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Has anyone fooled with point buy for MSH? I did the hard math on the Advanced Players Guide and came up with 240-270 points, paying for all stats, all powers, and 10 points each for Talents and Contacts, and buying Resources also. I then compared that to some characters in the guides and found it a little weaker than Cyclops or Black Widow and much less than Crimson Dynamo (who I don't think of as high-powered really).
I was thinking of 250 + 1d100 (rounded to the nearest 5). Does anyone know of any pitfalls I might encounter with this?
If you're rounding to the nearest 5, you could roll 1d20 x 5, not 1d100.
More generally, Ex (20) protected senses is not as useful as Ex (20) telepathy; your third or fourth resistance isn't as valuable as the first; and having one big attack power (say Un (100)) is worth more than twice as much as the same power at half strength (say Am (50)).
That was a problem for, for example, the first edition of Mayfair's DC game-- in their very first edition, all powers cost the same per rank, whether it was "Control of all matter and energy" or "Can breathe underwater." Later versions fixed that.
Yeah, the cost of things in a point buy is everything. If one player can spend two points on the Climbing skill only to be outclassed by another player who spends two points on Wall-Crawling, who then are both outclassed by someone spending two points of Flight, you have limited character concept equality.
IME, the best approach for making MSH is to come up with a concept, and then assign stats. That's modeling, but it's modeling based on your character concept rather than modeling based on a character in the comic books, which are two very distinct things. The random method can help serve as inspiration. Roll up a character, or only parts of one, reroll as many times as you like until something clicks, stop whenever, ditch things that don't make sense, tweak the ranks, etc.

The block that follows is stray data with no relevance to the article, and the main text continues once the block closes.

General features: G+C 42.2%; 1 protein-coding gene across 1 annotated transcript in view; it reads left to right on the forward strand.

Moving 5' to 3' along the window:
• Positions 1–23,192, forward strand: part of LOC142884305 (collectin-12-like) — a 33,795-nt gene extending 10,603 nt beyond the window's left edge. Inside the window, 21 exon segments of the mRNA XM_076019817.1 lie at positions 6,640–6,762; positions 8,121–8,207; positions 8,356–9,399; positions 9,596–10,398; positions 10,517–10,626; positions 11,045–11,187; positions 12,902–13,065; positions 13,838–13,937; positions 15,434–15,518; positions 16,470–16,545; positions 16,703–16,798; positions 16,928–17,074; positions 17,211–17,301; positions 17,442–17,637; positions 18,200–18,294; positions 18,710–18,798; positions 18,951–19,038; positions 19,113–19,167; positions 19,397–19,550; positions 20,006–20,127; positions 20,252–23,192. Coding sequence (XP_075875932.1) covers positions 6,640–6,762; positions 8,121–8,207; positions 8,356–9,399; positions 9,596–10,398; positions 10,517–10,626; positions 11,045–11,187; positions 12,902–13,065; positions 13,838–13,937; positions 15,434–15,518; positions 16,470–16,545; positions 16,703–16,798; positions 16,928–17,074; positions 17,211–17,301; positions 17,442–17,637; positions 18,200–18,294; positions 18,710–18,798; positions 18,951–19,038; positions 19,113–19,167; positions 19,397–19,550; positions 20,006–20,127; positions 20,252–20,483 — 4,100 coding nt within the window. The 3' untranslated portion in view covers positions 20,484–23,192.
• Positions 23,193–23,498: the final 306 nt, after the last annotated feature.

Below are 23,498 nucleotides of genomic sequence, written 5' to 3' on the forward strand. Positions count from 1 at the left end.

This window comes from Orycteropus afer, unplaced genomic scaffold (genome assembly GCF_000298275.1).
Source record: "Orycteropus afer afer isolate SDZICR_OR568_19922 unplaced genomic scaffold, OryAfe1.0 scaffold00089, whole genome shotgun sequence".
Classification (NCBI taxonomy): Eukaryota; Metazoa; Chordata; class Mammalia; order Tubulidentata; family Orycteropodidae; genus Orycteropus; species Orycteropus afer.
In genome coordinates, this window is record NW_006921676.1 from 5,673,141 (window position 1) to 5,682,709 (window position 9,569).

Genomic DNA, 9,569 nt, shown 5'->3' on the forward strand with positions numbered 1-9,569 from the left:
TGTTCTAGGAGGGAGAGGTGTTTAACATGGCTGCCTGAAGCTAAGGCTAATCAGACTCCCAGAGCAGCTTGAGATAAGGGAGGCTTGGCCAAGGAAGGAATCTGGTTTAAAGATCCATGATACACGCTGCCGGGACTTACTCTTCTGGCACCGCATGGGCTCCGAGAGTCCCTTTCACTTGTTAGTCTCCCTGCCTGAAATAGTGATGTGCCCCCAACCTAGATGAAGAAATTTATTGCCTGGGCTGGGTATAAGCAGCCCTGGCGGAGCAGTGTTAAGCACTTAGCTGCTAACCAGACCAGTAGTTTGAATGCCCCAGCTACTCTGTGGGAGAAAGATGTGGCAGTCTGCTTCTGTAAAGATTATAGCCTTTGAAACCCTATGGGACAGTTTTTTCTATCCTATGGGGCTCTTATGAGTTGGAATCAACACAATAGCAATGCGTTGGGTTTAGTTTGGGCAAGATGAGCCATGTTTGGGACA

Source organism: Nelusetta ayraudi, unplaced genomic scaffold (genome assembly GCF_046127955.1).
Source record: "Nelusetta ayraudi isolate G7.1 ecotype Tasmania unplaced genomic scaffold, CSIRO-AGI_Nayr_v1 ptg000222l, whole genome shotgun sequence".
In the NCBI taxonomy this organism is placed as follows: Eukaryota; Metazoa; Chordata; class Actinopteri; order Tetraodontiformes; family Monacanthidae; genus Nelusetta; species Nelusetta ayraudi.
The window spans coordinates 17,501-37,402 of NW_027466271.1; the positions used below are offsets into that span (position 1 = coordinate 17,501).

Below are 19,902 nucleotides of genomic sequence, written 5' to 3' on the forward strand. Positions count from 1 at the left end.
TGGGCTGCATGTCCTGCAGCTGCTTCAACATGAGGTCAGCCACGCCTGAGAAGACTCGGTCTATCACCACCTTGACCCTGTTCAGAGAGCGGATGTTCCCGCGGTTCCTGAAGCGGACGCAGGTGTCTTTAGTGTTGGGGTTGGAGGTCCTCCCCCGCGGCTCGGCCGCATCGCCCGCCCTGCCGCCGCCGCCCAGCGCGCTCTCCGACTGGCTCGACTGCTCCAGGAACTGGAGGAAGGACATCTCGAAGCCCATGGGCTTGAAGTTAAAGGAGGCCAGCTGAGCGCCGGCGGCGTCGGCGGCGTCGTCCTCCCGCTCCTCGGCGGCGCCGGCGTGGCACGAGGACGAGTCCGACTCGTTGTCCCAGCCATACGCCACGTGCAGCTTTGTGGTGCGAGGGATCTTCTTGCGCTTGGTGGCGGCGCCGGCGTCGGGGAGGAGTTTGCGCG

Point buy tends to focus on the trees and loses the forest. If you want characters in the same ballpark, a better approach might be to look at the combat numbers. What rank do they roll to hit with their primary attack, and how much damage do they do? Is it melee, ranged, and does it affect an area? Be careful of powers that can take someone out of combat instantly. On the defensive side, how much will typically be absorbed by their defenses (usually body armor), and how much damage will a typical opponent do? What's their health? If those are relatively balanced within the group, they all have something to contribute in the big fight scenes without having to worry about creative use of scenery, power stunts, or the like. Secondarily, look at mobility. Can they fly, do they have another enhanced way to move around, or are they stuck with a ground speed based on Endurance? That can have a big impact. The rest of the powers are mostly just utility and special effects, which do add up, but in less concrete ways. It's more important to ensure a range than try to balance them very tightly.
I’m actually running it at Con of the North this weekend here in the Twin Cities. “Feathers and Loathing in America”- Howard the Duck and some of his closest friends gomon a road trip to discover America. The characters involved will be: Howard the Duck, Beverly Switzler, Aunt May, The Swamp Thing, The Amazing Squirrel Girl, Jennifer Kale and Dakimh the Enchanted..
I ran three different MSH games last year at it too. It’s a simple system for people to,pick up so I think it makes a great con game. What I did last year was convert everything over to Icons and I ran one of them at Gen Con. The two systems convert easily enough.